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user ratings (11)
Chart.
3.7
great

Comments:Add a Comment 
Crysis
Staff Reviewer
March 3rd 2014



15977 Comments

Album Rating: 3.7

It's for albums like this that I wish we weren't required to give numerical ratings.

A very tough album to review, hence a lot of metaphor, but there is so much to love here yet my main
criticism is quite a big one in the grand scope of an album like this one.

Listen to the soundcloud track in the review if you want to know what this album is like, as it sums
it up very, very well.

Digging: Tiamat - Wildhoney

Monsieur
March 3rd 2014



78 Comments


I like the sound of this... Should I start at Terminus, though, or it doesn't matter?

Crysis
Staff Reviewer
March 3rd 2014



15977 Comments

Album Rating: 3.7

Doesn't really matter. Terminus is better as a whole album, this has better individual songs. Only exception being that "The Origin" from Terminus is this band's best track by far.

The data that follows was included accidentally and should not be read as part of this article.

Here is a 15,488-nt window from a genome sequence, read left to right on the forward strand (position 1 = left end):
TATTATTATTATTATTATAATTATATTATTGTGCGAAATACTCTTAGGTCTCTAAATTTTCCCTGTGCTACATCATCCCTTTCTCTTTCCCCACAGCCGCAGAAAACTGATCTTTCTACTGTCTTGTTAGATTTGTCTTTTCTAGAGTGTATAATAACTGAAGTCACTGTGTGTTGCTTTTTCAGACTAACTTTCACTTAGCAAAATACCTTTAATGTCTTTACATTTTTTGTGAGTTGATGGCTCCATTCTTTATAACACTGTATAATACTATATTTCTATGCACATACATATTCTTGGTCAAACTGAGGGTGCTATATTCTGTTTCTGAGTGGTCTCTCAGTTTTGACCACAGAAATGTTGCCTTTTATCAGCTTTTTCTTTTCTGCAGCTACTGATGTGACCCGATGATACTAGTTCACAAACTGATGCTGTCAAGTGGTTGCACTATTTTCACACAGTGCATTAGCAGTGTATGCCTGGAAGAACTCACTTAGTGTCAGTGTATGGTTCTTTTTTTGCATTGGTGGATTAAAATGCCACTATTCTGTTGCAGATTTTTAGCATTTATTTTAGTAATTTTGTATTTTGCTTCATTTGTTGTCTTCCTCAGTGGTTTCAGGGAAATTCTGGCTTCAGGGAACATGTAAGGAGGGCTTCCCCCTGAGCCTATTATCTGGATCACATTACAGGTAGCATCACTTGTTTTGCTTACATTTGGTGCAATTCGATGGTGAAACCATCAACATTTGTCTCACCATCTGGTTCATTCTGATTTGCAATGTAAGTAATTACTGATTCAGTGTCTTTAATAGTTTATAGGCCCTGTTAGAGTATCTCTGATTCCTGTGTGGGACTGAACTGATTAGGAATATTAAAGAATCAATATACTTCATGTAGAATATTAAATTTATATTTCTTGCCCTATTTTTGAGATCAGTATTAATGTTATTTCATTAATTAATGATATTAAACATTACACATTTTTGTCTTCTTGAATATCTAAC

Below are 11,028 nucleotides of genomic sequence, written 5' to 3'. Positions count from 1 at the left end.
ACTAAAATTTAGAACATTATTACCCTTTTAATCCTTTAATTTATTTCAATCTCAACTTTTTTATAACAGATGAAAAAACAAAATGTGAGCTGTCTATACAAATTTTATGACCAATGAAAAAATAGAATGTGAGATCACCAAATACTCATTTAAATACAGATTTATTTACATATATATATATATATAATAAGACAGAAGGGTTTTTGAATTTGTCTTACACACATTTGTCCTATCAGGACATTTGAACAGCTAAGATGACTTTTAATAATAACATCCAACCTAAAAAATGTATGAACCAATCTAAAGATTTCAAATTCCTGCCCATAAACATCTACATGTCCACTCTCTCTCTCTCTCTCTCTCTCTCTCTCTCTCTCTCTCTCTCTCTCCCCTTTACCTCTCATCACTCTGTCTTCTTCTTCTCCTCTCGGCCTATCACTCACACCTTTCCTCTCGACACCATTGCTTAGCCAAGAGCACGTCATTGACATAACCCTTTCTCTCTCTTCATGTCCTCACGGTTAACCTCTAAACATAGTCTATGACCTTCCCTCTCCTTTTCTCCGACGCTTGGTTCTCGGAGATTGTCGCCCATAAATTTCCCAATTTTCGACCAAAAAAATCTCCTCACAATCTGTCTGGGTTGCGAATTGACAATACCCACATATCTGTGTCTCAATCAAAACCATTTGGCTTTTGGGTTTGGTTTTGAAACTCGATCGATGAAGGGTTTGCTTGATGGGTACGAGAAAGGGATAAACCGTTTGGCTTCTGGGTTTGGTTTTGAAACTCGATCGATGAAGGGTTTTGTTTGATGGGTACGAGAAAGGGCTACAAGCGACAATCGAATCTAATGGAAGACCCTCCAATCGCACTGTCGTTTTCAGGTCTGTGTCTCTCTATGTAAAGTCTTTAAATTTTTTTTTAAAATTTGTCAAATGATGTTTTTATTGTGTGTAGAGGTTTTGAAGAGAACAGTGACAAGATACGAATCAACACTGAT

Voivod
Staff Reviewer
March 3rd 2014



5610 Comments


It's for albums like this that I wish we weren't required to give numerical ratings

rocking.gr in Greece doesn't use numerical ratings, all that's available to the readership is the review text.

Digging: Mekong Delta - In A Mirror Darkly

Jruined
March 3rd 2014



1254 Comments


Good deal. Sounds good and you haven't lead me wrong so far. On it.

Wizard
March 3rd 2014



18747 Comments


That soundcloud track was kind of pooey! Good review though, not my thing I guess. Gonna go crank Morbus Chron.

Digging: Triptykon - Melana Chasmata

Crysis
Staff Reviewer
March 3rd 2014



15977 Comments

Album Rating: 3.7

Yeah I wouldn't expect you to like this haha

NocteDominum
Contributing Reviewer
March 4th 2014



6733 Comments

Album Rating: 3.0

How did I miss this review?

CaptainDooRight
March 4th 2014



26289 Comments

Album Rating: 3.0

^it was just posted, how could you have missed it

anywho, nice to see a review for this

Digging: Deniro Farrar - The Patriarch II

Crysis
Staff Reviewer